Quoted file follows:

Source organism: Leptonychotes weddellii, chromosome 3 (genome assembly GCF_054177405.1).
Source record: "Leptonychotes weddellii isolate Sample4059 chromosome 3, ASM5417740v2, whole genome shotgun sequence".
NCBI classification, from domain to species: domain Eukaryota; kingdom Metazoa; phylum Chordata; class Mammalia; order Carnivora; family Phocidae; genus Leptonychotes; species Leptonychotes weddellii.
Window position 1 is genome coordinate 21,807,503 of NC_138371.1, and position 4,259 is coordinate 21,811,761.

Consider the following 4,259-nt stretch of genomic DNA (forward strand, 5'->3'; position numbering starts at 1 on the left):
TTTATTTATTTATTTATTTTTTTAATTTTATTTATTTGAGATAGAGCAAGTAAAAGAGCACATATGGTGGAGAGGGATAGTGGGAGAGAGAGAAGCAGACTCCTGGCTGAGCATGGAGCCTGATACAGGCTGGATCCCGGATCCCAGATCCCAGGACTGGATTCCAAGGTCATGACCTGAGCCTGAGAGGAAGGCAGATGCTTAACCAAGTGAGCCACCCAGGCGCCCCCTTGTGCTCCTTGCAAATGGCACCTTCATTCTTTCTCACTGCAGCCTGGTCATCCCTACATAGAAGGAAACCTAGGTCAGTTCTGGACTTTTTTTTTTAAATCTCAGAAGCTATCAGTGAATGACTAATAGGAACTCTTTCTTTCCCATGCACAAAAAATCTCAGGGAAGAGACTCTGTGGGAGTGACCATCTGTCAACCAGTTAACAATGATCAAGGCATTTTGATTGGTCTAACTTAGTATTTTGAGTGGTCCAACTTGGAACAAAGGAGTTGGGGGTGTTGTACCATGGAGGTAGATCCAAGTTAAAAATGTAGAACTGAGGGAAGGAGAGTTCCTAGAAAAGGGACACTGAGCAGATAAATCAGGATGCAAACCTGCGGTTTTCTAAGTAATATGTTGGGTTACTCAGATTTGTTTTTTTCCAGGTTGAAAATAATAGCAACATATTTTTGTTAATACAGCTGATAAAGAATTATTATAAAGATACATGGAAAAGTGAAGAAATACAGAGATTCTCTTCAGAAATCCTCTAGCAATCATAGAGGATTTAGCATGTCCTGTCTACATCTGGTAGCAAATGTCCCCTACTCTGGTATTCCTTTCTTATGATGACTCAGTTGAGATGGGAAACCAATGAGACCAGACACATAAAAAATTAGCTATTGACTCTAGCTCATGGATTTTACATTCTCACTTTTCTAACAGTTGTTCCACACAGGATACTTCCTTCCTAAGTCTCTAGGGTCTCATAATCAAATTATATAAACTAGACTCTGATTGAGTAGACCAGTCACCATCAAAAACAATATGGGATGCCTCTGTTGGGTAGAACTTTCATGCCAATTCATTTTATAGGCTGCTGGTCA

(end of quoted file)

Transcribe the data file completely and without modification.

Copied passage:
Source organism: Leptonychotes weddellii, chromosome 3 (genome assembly GCF_054177405.1).
Source record: "Leptonychotes weddellii isolate Sample4059 chromosome 3, ASM5417740v2, whole genome shotgun sequence".
NCBI classification, from domain to species: domain Eukaryota; kingdom Metazoa; phylum Chordata; class Mammalia; order Carnivora; family Phocidae; genus Leptonychotes; species Leptonychotes weddellii.
Window position 1 is genome coordinate 21,807,503 of NC_138371.1, and position 4,259 is coordinate 21,811,761.

Consider the following 4,259-nt stretch of genomic DNA (forward strand, 5'->3'; position numbering starts at 1 on the left):
TTTATTTATTTATTTATTTTTTTAATTTTATTTATTTGAGATAGAGCAAGTAAAAGAGCACATATGGTGGAGAGGGATAGTGGGAGAGAGAGAAGCAGACTCCTGGCTGAGCATGGAGCCTGATACAGGCTGGATCCCGGATCCCAGATCCCAGGACTGGATTCCAAGGTCATGACCTGAGCCTGAGAGGAAGGCAGATGCTTAACCAAGTGAGCCACCCAGGCGCCCCCTTGTGCTCCTTGCAAATGGCACCTTCATTCTTTCTCACTGCAGCCTGGTCATCCCTACATAGAAGGAAACCTAGGTCAGTTCTGGACTTTTTTTTTTAAATCTCAGAAGCTATCAGTGAATGACTAATAGGAACTCTTTCTTTCCCATGCACAAAAAATCTCAGGGAAGAGACTCTGTGGGAGTGACCATCTGTCAACCAGTTAACAATGATCAAGGCATTTTGATTGGTCTAACTTAGTATTTTGAGTGGTCCAACTTGGAACAAAGGAGTTGGGGGTGTTGTACCATGGAGGTAGATCCAAGTTAAAAATGTAGAACTGAGGGAAGGAGAGTTCCTAGAAAAGGGACACTGAGCAGATAAATCAGGATGCAAACCTGCGGTTTTCTAAGTAATATGTTGGGTTACTCAGATTTGTTTTTTTCCAGGTTGAAAATAATAGCAACATATTTTTGTTAATACAGCTGATAAAGAATTATTATAAAGATACATGGAAAAGTGAAGAAATACAGAGATTCTCTTCAGAAATCCTCTAGCAATCATAGAGGATTTAGCATGTCCTGTCTACATCTGGTAGCAAATGTCCCCTACTCTGGTATTCCTTTCTTATGATGACTCAGTTGAGATGGGAAACCAATGAGACCAGACACATAAAAAATTAGCTATTGACTCTAGCTCATGGATTTTACATTCTCACTTTTCTAACAGTTGTTCCACACAGGATACTTCCTTCCTAAGTCTCTAGGGTCTCATAATCAAATTATATAAACTAGACTCTGATTGAGTAGACCAGTCACCATCAAAAACAATATGGGATGCCTCTGTTGGGTAGAACTTTCATGCCAATTCATTTTATAGGCTGCTGGTCA